Kitschy “Seinfeld” nostalgia has been in full swing the last few years. And we’ve got you covered for this season’s gathering. Seinfeld Today, a Twitter account that pairs plot-romps typical of the beloved ’90s sitcom with timely pop culture references, has almost 700,000 followers. Buzzfeed has posted almost 100 Seinfeld-themed “Rewind” listicles in the last year, and sites like Vice’s Noisey has published a series of meta-comedy articles by @Seinfeld2000, a parody Twitter account making fun of all the hype.
Whether you’re a fan of Jerry, Elaine, Kramer, and George from the original NBC airings, you watched the reruns after school on TBS, or you completed Vulture’s Seinfeld GIF Quiz with a perfect score, you should have celebrated Festivus on Dec. 23. Luckily, it’s not too late. Save your friends the embarrassment of yet another Ugly Sweater Party, and invite everybody over for a Costanza-style holiday. Here’s what you’ll need.
You’ll need an aluminum pole with a great strength-to-weight ratio, like the one pictured on the Google results page for “Festivus.” Go ahead, try it! Even the hipsters at Google are into the spirit.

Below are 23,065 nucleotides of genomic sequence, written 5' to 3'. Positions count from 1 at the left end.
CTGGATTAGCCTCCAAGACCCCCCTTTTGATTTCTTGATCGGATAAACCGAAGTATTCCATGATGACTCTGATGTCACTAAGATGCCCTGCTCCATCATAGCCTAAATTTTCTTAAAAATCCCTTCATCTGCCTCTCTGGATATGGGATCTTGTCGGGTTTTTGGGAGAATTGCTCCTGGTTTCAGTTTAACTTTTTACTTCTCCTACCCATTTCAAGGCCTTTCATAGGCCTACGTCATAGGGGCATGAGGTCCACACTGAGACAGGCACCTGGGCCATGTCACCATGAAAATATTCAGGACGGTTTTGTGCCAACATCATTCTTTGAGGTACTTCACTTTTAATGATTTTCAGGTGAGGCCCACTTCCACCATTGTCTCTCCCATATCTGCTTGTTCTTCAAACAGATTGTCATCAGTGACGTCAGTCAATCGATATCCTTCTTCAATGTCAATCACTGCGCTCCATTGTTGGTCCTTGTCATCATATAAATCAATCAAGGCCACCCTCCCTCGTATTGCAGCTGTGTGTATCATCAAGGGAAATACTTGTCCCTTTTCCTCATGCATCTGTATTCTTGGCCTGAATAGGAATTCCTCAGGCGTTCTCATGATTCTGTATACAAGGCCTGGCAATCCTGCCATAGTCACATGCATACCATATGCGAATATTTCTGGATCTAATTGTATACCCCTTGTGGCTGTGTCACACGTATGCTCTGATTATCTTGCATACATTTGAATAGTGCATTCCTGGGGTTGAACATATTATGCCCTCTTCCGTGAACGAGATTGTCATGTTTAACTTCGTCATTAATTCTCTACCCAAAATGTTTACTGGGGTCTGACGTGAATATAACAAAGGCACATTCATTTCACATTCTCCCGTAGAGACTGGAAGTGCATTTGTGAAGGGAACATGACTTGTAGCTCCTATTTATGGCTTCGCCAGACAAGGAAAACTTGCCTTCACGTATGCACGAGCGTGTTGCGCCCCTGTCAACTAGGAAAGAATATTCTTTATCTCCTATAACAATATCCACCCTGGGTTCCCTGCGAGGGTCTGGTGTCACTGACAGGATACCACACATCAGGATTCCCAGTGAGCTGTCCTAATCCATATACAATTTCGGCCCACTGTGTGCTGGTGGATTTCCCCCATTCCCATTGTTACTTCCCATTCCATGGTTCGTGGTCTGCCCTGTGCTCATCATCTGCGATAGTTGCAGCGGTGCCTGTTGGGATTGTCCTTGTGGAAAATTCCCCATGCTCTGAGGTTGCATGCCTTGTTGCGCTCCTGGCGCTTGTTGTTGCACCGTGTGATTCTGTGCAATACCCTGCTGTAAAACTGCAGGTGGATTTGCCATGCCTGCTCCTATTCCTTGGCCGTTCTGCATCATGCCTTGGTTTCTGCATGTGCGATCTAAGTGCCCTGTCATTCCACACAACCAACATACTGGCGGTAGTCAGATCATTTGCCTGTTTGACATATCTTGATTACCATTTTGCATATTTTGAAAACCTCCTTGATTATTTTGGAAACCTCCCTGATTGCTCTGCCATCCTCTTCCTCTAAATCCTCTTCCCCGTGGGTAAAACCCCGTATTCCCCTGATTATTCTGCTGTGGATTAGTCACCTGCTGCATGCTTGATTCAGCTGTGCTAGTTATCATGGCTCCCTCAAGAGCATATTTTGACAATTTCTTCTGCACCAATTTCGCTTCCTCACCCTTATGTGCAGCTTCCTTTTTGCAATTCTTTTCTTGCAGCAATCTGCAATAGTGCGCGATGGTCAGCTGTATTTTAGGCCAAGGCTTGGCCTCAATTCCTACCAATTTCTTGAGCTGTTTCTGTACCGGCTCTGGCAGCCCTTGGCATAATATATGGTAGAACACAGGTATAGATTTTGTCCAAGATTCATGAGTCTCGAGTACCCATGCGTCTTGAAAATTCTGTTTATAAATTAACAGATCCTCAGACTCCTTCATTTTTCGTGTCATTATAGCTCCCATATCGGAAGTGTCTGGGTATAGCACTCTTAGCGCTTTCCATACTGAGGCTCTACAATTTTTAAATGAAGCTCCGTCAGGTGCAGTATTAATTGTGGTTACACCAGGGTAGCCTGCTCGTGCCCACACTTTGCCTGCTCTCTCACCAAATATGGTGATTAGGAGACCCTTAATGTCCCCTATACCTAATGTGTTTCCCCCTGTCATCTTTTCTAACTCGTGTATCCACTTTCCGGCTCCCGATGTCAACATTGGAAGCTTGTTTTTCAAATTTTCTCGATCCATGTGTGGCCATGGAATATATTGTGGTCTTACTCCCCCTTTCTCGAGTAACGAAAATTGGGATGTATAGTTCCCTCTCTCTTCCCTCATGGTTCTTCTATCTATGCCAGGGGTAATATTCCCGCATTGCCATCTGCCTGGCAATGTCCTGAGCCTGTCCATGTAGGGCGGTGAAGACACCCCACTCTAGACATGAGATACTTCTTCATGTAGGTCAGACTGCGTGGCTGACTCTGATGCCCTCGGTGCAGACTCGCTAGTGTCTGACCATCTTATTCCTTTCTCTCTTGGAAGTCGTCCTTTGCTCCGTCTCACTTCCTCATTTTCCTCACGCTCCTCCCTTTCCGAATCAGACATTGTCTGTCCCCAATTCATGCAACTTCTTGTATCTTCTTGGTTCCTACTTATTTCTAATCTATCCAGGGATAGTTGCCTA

Daniel O’Keefe, father of Dan O’Keefe, writer on Seinfeld, invented the holiday for his family in the 1960s. It took place anytime between December and May, whenever O’Keefe thought the family had enough grudges stewing inside them to warrant the “airing of the grievances,” or a gathering of family members and close friends as they read aloud lists of ways the others disappointed them in the last year. Here’s your chance to confront your mother for all her #NObama tweets.
No alcohol is to be consumed during Festivus, lest it dull your senses. The only acceptable way to achieve a buzz is from a well-placed hip flask.
Turkey (or To-Furkey) or Ham (or To-Ham, I guess)
Daniel O’Keefe wrote in his book “The Real Festivus” (no, really) that his holiday dinner usually consisted of either of these meat dishes, followed by a Pepperidge Farm cake decorated in M&Ms. According to Seinfeld canon, meatloaf and spaghetti works, too.
The only acceptable gift, considering Festivus’ opposition to the commercialization of Christmas (or, let’s be real here, Hanukkah), is a charity donation made in your giftee’s name. I suggest the Human Fund, it’s a great organization.
Those Candy-Colored Hand Weights
If you’re having everyone over to your apartment for a Festivus celebration, you’ll be the target of the evening’s final activity: The Feats of Strength. As the head of household, you’ll need to pump iron for a few weeks prior in order to wrestle your guests one by one until you’re pinned and the party is over.
This one is vastly open for interpretation, but if you’re anything like Cosmo Kramer, you’ll have your best friend’s girlfriend convinced that he cheated on her.